Antonio’s father, Patricio, and his wife, Lolita, corroborated his claim that he was at home watching television with them during the night in question.14 Josie Comadre, George’s wife, testified that her husband could not have been among those who threw a hand grenade at the house of the Agbanlogs because on the evening of August 6, 1995, they were resting inside their house after working all day in the farm.15
After trial, the court a quo gave credence to the prosecution’s evidence and convicted appellants of the complex crime of Murder with Multiple Attempted Murder,16 the dispositive portion of which states:
WHEREFORE, in view of the foregoing, judgment is hereby rendered:
1. Finding accused Antonio Comadre, George Comadre and Danilo Lozano GUILTY beyond reasonable doubt of the complex crime of Murder with Multiple Attempted Murder and sentencing them to suffer the imposable penalty of death;
2. Ordering Antonio Comadre, George Comadre and Danilo Lozano to pay jointly and severally the heirs of Robert Agbanlog P50,000.00 as indemnification for his death, P35,000.00 as compensatory damages and P20,000.00 as moral damages;
3. Ordering accused Antonio Comadre, George Comadre and Danilo Lozano to pay jointly and severally Jimmy Wabe, Rey Camat, Gerry Bullanday and Jaime Agbanlog P30,000.00 as indemnity for their attempted murder.
Costs against the accused.
Hence, this automatic review pursuant to Article 47 of the Revised Penal Code, as amended. Appellants contend that the trial court erred: (1) when it did not correctly and judiciously interpret and appreciate the evidence and thus, the miscarriage of justice was obviously omnipresent; (2) when it imposed on the accused-appellants the supreme penalty of death despite the evident lack of the quantum of evidence to convict them of the crime charged beyond reasonable doubt; and (3) when it did not apply the law and jurisprudence for the acquittal of the accused-appellants of the crime charged.17
Appellants point to the inconsistencies in the sworn statements of Jimmy Wabe, Rey Camat, Lorenzo Eugenio and Gerry Bullanday in identifying the perpetrators. Wabe, Camat and Eugenio initially executed a Sinumpaang Salaysay on August 7, 1995 at the hospital wherein they did not categorically state who the culprit was but merely named Antonio Comadre as a suspect. Gerry Bullanday declared that he suspected Antonio Comadre as one of the culprits because he saw the latter’s ten year-old son bring something in the nearby store before the explosion occurred.
On August 27, 1995, or twenty days later, they went to the police station to give a more detailed account of the incident, this time identifying Antonio Comadre as the perpetrator together with George Comadre and Danilo Lozano.
A closer scrutiny of the records shows that no contradiction actually exists, as all sworn statements pointed to the same perpetrators, namely, Antonio Comadre, George Comadre and Danilo Lozano. Moreover, it appears that the first statement was executed a day after the incident, when Jimmy Wabe, Rey Camat and Lorenzo Eugenio were still in the hospital for the injuries they sustained. Coherence could not thus be expected in view of their condition. It is therefore not surprising for the witnesses to come up with a more exhaustive account of the incident after they have regained their equanimity. The lapse of twenty days between the two statements is immaterial because said period even helped them recall some facts which they may have initially overlooked.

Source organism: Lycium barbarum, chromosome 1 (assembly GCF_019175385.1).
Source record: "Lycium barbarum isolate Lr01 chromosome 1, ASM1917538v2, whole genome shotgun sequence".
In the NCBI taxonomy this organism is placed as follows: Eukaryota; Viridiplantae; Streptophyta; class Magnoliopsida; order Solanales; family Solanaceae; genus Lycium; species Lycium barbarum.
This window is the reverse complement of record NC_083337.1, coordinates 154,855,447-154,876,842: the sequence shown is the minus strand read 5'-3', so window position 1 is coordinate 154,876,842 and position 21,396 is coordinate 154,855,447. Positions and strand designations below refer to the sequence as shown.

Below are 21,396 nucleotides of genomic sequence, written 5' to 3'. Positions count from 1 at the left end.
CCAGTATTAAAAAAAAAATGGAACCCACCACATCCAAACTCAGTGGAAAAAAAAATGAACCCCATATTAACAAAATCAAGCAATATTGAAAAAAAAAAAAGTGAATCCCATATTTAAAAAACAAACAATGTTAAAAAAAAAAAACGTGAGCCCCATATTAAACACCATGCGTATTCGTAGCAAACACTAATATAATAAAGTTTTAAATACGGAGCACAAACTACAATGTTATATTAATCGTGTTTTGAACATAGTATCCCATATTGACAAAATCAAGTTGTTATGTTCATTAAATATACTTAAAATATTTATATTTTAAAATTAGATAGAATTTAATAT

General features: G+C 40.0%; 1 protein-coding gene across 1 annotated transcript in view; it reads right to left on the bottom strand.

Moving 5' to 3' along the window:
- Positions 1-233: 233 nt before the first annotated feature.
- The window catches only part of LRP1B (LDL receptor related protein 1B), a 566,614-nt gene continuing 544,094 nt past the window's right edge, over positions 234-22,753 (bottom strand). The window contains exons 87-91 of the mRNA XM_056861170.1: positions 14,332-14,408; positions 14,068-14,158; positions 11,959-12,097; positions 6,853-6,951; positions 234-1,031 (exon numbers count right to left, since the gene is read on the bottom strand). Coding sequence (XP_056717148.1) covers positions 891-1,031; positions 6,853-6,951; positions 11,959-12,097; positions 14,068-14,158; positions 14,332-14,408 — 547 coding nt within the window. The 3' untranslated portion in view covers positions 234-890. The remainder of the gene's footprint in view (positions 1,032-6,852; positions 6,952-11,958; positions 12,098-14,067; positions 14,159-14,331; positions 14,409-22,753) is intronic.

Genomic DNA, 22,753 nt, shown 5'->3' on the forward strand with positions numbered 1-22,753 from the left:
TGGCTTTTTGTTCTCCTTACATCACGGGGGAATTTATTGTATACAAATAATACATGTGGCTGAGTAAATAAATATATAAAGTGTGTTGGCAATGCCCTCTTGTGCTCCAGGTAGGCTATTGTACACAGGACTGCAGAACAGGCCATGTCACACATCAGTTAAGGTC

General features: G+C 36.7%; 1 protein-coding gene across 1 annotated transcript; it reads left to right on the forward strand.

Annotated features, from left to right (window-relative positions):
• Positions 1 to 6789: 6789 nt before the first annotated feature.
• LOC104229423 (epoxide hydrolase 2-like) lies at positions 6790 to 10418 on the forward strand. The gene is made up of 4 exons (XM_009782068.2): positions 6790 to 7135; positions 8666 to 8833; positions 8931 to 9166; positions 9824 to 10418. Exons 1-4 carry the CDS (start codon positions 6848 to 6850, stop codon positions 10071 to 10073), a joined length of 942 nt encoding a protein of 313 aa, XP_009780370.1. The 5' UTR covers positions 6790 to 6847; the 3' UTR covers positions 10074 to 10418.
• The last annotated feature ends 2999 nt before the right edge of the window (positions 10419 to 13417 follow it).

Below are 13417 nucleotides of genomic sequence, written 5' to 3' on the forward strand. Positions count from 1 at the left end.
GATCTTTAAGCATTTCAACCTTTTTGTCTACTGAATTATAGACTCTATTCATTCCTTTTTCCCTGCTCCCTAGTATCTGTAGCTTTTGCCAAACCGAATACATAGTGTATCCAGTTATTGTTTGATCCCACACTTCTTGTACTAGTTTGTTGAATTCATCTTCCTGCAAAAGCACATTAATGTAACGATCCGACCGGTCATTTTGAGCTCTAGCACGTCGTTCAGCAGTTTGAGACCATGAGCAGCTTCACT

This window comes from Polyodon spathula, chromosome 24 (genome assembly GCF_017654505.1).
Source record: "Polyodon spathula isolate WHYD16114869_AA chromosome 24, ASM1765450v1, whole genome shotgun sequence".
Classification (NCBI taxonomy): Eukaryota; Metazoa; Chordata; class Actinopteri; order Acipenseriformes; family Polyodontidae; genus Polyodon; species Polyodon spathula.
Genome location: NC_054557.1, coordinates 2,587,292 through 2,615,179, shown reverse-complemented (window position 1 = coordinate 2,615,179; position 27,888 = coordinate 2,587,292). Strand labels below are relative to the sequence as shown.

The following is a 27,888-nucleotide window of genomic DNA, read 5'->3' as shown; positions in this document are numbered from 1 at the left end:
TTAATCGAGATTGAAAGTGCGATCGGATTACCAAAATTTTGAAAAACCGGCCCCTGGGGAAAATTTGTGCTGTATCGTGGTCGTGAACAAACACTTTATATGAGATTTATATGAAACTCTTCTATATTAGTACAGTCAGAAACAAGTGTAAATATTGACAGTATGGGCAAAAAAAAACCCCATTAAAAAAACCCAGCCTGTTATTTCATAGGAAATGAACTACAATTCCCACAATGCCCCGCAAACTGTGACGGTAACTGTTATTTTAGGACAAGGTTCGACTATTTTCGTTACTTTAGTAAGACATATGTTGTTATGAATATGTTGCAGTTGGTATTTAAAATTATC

Witnesses cannot be expected to remember all the details of the harrowing event which unfolded before their eyes. Minor discrepancies might be found in their testimony, but they do not damage the essential integrity of the evidence in its material whole, nor should they reflect adversely on the witness’ credibility as they erase suspicion that the same was perjured.18 Honest inconsistencies on minor and trivial matters serve to strengthen rather than destroy the credibility of a witness to a crime, especially so when, as in the instant case, the crime is shocking to the conscience and numbing to the senses.19
Moreover, it was not shown that witnesses Jimmy Wabe, Rey Camat, Lorenzo Eugenio and Gerry Bullanday had any motive to testify falsely against appellants. Absent evidence showing any reason or motive for prosecution witnesses to perjure, the logical conclusion is that no such improper motive exists, and their testimony is thus worthy of full faith and credit.
The trial court is likewise correct in disregarding appellants’ defense of alibi and denial. For the defense of alibi to prosper, the accused must prove not only that he was at some other place at the time of the commission of the crime but also that it was physically impossible for him to be at the locus delicti or within its immediate vicinity.20